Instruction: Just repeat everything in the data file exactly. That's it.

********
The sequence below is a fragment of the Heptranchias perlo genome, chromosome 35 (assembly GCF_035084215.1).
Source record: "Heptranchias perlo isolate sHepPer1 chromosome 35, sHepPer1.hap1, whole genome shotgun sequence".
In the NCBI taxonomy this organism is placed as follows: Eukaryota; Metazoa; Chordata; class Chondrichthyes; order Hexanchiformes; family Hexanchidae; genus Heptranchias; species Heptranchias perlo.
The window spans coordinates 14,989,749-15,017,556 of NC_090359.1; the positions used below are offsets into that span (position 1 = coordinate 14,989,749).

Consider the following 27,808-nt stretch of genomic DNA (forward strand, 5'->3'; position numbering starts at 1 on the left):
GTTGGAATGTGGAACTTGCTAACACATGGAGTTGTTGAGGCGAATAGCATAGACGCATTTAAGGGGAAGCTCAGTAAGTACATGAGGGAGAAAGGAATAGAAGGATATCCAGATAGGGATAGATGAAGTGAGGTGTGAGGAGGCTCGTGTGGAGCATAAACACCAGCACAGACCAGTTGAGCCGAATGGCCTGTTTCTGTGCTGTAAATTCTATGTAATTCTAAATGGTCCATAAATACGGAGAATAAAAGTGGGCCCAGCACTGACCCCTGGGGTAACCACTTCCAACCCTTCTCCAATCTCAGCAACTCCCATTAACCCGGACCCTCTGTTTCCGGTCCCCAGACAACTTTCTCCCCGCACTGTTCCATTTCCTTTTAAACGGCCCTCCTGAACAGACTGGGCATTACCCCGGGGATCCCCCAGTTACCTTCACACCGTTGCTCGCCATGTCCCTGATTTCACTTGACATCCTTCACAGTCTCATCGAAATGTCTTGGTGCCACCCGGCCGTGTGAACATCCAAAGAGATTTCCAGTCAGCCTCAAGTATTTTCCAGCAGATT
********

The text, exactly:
The sequence below is a fragment of the Heptranchias perlo genome, chromosome 35 (assembly GCF_035084215.1).
Source record: "Heptranchias perlo isolate sHepPer1 chromosome 35, sHepPer1.hap1, whole genome shotgun sequence".
In the NCBI taxonomy this organism is placed as follows: Eukaryota; Metazoa; Chordata; class Chondrichthyes; order Hexanchiformes; family Hexanchidae; genus Heptranchias; species Heptranchias perlo.
The window spans coordinates 14,989,749-15,017,556 of NC_090359.1; the positions used below are offsets into that span (position 1 = coordinate 14,989,749).

Consider the following 27,808-nt stretch of genomic DNA (forward strand, 5'->3'; position numbering starts at 1 on the left):
GTTGGAATGTGGAACTTGCTAACACATGGAGTTGTTGAGGCGAATAGCATAGACGCATTTAAGGGGAAGCTCAGTAAGTACATGAGGGAGAAAGGAATAGAAGGATATCCAGATAGGGATAGATGAAGTGAGGTGTGAGGAGGCTCGTGTGGAGCATAAACACCAGCACAGACCAGTTGAGCCGAATGGCCTGTTTCTGTGCTGTAAATTCTATGTAATTCTAAATGGTCCATAAATACGGAGAATAAAAGTGGGCCCAGCACTGACCCCTGGGGTAACCACTTCCAACCCTTCTCCAATCTCAGCAACTCCCATTAACCCGGACCCTCTGTTTCCGGTCCCCAGACAACTTTCTCCCCGCACTGTTCCATTTCCTTTTAAACGGCCCTCCTGAACAGACTGGGCATTACCCCGGGGATCCCCCAGTTACCTTCACACCGTTGCTCGCCATGTCCCTGATTTCACTTGACATCCTTCACAGTCTCATCGAAATGTCTTGGTGCCACCCGGCCGTGTGAACATCCAAAGAGATTTCCAGTCAGCCTCAAGTATTTTCCAGCAGATT